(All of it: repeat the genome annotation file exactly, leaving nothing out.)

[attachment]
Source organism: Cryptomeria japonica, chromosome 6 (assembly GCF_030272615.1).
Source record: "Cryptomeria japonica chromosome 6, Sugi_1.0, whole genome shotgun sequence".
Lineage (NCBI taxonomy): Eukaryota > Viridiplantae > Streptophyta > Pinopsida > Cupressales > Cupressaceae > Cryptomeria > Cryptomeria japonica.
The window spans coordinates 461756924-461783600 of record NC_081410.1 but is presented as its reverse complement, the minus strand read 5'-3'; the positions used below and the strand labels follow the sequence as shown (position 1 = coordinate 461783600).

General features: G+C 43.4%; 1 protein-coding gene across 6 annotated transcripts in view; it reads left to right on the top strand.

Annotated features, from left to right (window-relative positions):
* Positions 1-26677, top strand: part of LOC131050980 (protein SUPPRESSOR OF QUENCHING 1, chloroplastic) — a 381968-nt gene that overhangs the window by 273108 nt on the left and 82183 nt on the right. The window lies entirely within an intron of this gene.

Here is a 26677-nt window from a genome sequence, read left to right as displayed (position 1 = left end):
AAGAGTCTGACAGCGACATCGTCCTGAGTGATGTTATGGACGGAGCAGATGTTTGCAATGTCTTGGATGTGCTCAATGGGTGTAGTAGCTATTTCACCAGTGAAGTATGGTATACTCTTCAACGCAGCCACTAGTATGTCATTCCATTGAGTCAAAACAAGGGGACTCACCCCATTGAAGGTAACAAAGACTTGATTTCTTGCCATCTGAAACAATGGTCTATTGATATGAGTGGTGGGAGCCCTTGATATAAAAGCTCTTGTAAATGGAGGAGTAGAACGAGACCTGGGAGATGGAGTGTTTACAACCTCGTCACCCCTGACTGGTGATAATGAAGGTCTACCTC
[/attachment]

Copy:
Source organism: Cryptomeria japonica, chromosome 6 (assembly GCF_030272615.1).
Source record: "Cryptomeria japonica chromosome 6, Sugi_1.0, whole genome shotgun sequence".
Lineage (NCBI taxonomy): Eukaryota > Viridiplantae > Streptophyta > Pinopsida > Cupressales > Cupressaceae > Cryptomeria > Cryptomeria japonica.
The window spans coordinates 461756924-461783600 of record NC_081410.1 but is presented as its reverse complement, the minus strand read 5'-3'; the positions used below and the strand labels follow the sequence as shown (position 1 = coordinate 461783600).

General features: G+C 43.4%; 1 protein-coding gene across 6 annotated transcripts in view; it reads left to right on the top strand.

Annotated features, from left to right (window-relative positions):
* Positions 1-26677, top strand: part of LOC131050980 (protein SUPPRESSOR OF QUENCHING 1, chloroplastic) — a 381968-nt gene that overhangs the window by 273108 nt on the left and 82183 nt on the right. The window lies entirely within an intron of this gene.

Here is a 26677-nt window from a genome sequence, read left to right as displayed (position 1 = left end):
AAGAGTCTGACAGCGACATCGTCCTGAGTGATGTTATGGACGGAGCAGATGTTTGCAATGTCTTGGATGTGCTCAATGGGTGTAGTAGCTATTTCACCAGTGAAGTATGGTATACTCTTCAACGCAGCCACTAGTATGTCATTCCATTGAGTCAAAACAAGGGGACTCACCCCATTGAAGGTAACAAAGACTTGATTTCTTGCCATCTGAAACAATGGTCTATTGATATGAGTGGTGGGAGCCCTTGATATAAAAGCTCTTGTAAATGGAGGAGTAGAACGAGACCTGGGAGATGGAGTGTTTACAACCTCGTCACCCCTGACTGGTGATAATGAAGGTCTACCTC